Mitral regurgitation

Veterinary advice should be sought before applying any treatment or vaccine.

Mitral Regurgitation

Mitral Valve Regurgitation

Mitral regurgitation (MR) is a pathological heart murmur which is the most likely murmur to be associated with reduced performance in performance horses. The mitral valve is the second most common location for acquired valvular disease in horses. MR increases the left-atrial pressures and left-atrial dilation which can predispose the horse to developing atrial fibrillation and pulmonary hypertension. It is also the most likely murmur to be associated with sudden death and congestive heart failure of the horse.
MR can be caused by mitral valve dysplasia, degenerative or inflammatory valve thickening (including bacterial endocarditis), prolapse (MVP), thickened or ruptured chordae tendineae (RCT), and flail leaflet. MR also can develop secondary to valve annulus or ventricular dilatation (as with severe AR, nonrestrictive VSD or rarely, dilated cardiomyopathy). Clinical signs vary depending on the cause and degree of regurgitation. During the initial stages, MR may be detected as an incidental finding.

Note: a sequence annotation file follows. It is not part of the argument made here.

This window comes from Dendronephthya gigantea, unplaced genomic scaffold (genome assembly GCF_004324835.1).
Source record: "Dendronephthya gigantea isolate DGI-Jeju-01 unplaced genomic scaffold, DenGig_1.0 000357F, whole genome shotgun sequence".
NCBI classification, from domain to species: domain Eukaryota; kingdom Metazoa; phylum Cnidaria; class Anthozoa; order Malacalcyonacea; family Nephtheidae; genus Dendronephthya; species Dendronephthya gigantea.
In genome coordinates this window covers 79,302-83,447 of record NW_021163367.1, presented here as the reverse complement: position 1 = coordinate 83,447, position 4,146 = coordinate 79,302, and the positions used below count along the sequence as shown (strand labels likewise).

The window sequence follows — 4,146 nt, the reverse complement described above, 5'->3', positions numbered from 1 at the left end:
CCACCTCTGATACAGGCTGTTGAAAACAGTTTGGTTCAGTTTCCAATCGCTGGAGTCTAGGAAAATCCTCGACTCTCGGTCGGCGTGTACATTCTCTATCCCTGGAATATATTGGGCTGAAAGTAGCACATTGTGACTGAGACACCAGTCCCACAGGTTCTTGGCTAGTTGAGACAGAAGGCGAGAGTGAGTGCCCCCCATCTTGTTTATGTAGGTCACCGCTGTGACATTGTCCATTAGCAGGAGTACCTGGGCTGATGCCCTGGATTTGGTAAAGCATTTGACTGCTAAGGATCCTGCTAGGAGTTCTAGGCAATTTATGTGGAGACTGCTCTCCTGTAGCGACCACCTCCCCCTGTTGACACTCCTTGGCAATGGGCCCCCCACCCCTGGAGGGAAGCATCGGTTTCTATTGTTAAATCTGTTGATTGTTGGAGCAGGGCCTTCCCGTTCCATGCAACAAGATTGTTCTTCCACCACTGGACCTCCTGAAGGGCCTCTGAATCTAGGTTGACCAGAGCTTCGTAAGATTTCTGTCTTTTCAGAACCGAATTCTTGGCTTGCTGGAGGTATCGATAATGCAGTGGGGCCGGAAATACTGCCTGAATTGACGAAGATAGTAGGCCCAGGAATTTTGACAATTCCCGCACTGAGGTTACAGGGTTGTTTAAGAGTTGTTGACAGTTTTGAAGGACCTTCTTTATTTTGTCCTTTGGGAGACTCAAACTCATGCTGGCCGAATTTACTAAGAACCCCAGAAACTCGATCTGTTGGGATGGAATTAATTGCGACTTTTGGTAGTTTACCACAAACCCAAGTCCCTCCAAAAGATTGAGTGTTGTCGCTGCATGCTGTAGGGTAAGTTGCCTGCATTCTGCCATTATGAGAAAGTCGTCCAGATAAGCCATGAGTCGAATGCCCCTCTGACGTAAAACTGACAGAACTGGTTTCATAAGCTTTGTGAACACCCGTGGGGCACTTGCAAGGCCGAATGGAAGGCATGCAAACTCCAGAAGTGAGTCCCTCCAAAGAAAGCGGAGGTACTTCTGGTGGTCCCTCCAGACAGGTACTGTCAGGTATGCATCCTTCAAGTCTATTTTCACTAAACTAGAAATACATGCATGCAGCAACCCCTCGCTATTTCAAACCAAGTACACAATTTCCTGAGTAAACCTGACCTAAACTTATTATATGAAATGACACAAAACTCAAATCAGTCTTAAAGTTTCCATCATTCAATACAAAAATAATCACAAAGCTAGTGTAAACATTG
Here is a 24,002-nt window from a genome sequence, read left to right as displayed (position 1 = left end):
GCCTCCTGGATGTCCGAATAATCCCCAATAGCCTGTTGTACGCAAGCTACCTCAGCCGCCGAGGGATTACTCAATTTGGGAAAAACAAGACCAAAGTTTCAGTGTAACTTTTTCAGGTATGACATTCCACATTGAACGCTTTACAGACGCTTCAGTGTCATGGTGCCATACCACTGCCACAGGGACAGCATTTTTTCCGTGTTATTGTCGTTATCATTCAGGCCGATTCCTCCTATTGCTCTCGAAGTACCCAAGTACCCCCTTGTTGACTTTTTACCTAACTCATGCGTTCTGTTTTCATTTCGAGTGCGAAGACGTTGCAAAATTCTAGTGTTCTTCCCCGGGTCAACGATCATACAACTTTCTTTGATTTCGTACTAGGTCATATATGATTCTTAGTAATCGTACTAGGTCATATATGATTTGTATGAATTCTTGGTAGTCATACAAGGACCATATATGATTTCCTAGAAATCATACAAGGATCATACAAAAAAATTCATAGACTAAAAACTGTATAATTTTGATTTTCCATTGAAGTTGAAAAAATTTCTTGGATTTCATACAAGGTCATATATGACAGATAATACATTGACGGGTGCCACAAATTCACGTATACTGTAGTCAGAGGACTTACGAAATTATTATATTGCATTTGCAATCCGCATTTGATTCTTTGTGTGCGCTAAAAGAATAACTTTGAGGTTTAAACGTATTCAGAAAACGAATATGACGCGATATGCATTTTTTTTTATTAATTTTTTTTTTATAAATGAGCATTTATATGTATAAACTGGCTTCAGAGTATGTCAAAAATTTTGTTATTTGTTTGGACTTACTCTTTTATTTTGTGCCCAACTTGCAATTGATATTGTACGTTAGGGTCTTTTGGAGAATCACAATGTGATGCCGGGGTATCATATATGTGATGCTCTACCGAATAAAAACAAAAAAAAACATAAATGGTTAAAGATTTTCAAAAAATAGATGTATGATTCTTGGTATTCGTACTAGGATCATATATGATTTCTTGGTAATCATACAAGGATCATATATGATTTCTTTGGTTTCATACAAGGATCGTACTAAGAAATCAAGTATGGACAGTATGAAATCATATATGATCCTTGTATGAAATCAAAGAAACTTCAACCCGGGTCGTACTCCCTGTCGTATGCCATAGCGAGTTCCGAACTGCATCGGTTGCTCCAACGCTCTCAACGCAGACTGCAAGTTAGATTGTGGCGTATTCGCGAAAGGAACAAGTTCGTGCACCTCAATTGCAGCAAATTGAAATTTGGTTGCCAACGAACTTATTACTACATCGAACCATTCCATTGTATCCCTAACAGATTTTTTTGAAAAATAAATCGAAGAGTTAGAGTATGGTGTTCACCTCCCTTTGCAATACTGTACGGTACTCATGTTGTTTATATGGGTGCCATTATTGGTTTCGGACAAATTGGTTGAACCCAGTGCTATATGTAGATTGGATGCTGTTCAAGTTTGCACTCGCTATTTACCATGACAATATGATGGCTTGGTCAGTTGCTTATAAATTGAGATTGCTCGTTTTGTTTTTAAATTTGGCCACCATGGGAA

Exercise intolerance or poor performance
Leg swelling
Weight loss
Sudden death


  • History of poor performance
  • Exercise testing
  • Physical exam
  • Echocardiography



If asymptomatic, chronic MR it is not usually treated.
Angiotensin converting enzyme inhibitors are occasionally used in horses with symptomatic MR.
Afterload reduction using an arterial dilator for horses with acute or severe, chronic MR.
Treated for congestive heart failure or bacterial endocarditis if present
Mild MR - annual reexamination
Moderate to severe MR - monitoring heart rate and rhythm regularly



Depends on the severity and progression of the disease.

Scientific Research

General Overviews

Risk Factors

  • Bacterial infection
  • Genetics